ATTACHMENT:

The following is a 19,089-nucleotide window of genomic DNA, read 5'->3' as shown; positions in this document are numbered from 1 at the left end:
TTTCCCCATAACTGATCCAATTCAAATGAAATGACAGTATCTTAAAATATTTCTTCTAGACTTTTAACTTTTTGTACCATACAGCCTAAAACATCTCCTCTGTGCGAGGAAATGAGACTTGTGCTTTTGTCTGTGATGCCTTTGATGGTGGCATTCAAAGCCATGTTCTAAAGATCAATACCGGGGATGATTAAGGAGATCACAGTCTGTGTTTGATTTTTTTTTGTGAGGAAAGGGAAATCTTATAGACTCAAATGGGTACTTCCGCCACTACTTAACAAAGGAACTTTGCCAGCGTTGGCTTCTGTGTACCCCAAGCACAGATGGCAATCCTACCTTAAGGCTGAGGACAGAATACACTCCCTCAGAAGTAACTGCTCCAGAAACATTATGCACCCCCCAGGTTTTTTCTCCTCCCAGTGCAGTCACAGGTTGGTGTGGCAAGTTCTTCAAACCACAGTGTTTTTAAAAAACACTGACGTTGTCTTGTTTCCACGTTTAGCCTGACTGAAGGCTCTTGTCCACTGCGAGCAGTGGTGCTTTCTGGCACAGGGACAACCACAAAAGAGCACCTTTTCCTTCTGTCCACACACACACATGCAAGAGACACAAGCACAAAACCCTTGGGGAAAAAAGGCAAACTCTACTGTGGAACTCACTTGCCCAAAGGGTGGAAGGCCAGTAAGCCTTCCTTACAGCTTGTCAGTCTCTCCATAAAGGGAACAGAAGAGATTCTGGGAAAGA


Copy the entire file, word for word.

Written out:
The following is a 19,089-nucleotide window of genomic DNA, read 5'->3' as shown; positions in this document are numbered from 1 at the left end:
TTTCCCCATAACTGATCCAATTCAAATGAAATGACAGTATCTTAAAATATTTCTTCTAGACTTTTAACTTTTTGTACCATACAGCCTAAAACATCTCCTCTGTGCGAGGAAATGAGACTTGTGCTTTTGTCTGTGATGCCTTTGATGGTGGCATTCAAAGCCATGTTCTAAAGATCAATACCGGGGATGATTAAGGAGATCACAGTCTGTGTTTGATTTTTTTTTGTGAGGAAAGGGAAATCTTATAGACTCAAATGGGTACTTCCGCCACTACTTAACAAAGGAACTTTGCCAGCGTTGGCTTCTGTGTACCCCAAGCACAGATGGCAATCCTACCTTAAGGCTGAGGACAGAATACACTCCCTCAGAAGTAACTGCTCCAGAAACATTATGCACCCCCCAGGTTTTTTCTCCTCCCAGTGCAGTCACAGGTTGGTGTGGCAAGTTCTTCAAACCACAGTGTTTTTAAAAAACACTGACGTTGTCTTGTTTCCACGTTTAGCCTGACTGAAGGCTCTTGTCCACTGCGAGCAGTGGTGCTTTCTGGCACAGGGACAACCACAAAAGAGCACCTTTTCCTTCTGTCCACACACACACATGCAAGAGACACAAGCACAAAACCCTTGGGGAAAAAAGGCAAACTCTACTGTGGAACTCACTTGCCCAAAGGGTGGAAGGCCAGTAAGCCTTCCTTACAGCTTGTCAGTCTCTCCATAAAGGGAACAGAAGAGATTCTGGGAAAGA